April 16, 2019 1 Comment
Each Passover Seder is a unique experience, weaving together generations of family traditions with new concepts and rituals. We curate the food we eat, the stories we tell, and the items on our Seder plate into an experience that reflects our present day selves. For this Passover season, Kolbo is excited to present a series of four themed Seder Guides to help you create a Seder with perhaps new, meaningful and interesting twists. We encourage you to use these guides to help make your own Seder reflective of that which is important to you and those around your table. This week, we are proud to present a Guide for a Social Justice Seder.
“You shall not oppress a stranger, for you know the feelings of the stranger, having yourselves been strangers in the land of Egypt.” (Exod. 23:9)
The phrase “social justice” tends to awaken strong feelings in people because it evokes core beliefs, values and experiences. Justice, and the search for it, has always been inherently political; it's a struggle between the “haves and the have-nots,” and a conversation about where power lies and why. The commitment to social justice has been and continues to be a foundation of Judaism through tikkun olam, repairing the world, and never is that commitment more prominent than during Passover, when we tell the story of our own liberation from the bonds of slavery.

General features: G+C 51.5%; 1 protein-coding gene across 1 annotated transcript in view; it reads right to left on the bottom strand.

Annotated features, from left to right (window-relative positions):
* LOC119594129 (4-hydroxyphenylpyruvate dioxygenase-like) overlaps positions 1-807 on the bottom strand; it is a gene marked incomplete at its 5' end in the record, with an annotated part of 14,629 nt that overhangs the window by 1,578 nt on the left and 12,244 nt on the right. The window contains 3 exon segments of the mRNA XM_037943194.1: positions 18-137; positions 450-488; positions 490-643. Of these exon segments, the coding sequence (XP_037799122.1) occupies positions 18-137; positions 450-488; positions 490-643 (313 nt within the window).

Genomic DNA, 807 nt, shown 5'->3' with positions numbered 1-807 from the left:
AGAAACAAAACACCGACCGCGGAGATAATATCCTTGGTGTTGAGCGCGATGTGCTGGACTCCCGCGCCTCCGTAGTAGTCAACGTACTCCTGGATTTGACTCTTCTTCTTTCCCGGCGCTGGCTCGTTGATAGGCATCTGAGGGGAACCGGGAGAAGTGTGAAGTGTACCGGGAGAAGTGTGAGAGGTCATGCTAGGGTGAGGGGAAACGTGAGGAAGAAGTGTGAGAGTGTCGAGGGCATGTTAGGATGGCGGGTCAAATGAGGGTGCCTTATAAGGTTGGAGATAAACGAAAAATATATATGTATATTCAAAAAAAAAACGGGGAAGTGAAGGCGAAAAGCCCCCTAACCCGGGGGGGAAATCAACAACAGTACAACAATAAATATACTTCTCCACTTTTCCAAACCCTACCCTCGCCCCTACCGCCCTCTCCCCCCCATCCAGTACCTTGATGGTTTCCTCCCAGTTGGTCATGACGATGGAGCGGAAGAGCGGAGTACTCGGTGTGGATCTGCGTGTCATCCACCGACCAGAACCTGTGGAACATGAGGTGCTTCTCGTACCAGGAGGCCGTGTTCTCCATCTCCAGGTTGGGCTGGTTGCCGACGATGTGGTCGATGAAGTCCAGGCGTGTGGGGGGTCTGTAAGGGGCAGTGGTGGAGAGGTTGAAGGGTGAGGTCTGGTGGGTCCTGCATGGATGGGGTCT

The Passover Seder is an amazing opportunity to breathe fresh life into the teachings of the past, and to use them to become more present, engaged, and invested in the world around us. Here are some ways to help orient your Seder toward justice and growth:
Passover is a radical holiday by nature—we come together to center and celebrate liberation, and in doing so, we realize that liberation is not a static event. It is a continuous process that bends, shifts, and changes as the world around us does. The freedoms that we do, or do not, possess make up so much of who we are as human beings and our actions toward others, making it all the more important to pause and reflect on them. We are all responsible, and that needn’t feel like a chore. What a delight it is to live in a world so lovingly made for us, and to have the opportunity to return that love by fostering connection, understanding, respect, and freedom. It is on us to remember the radical roots of our histories, to work from and toward them, and to ask ourselves: if not now, when?
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September 08, 2020 1 Comment
February 10, 2020
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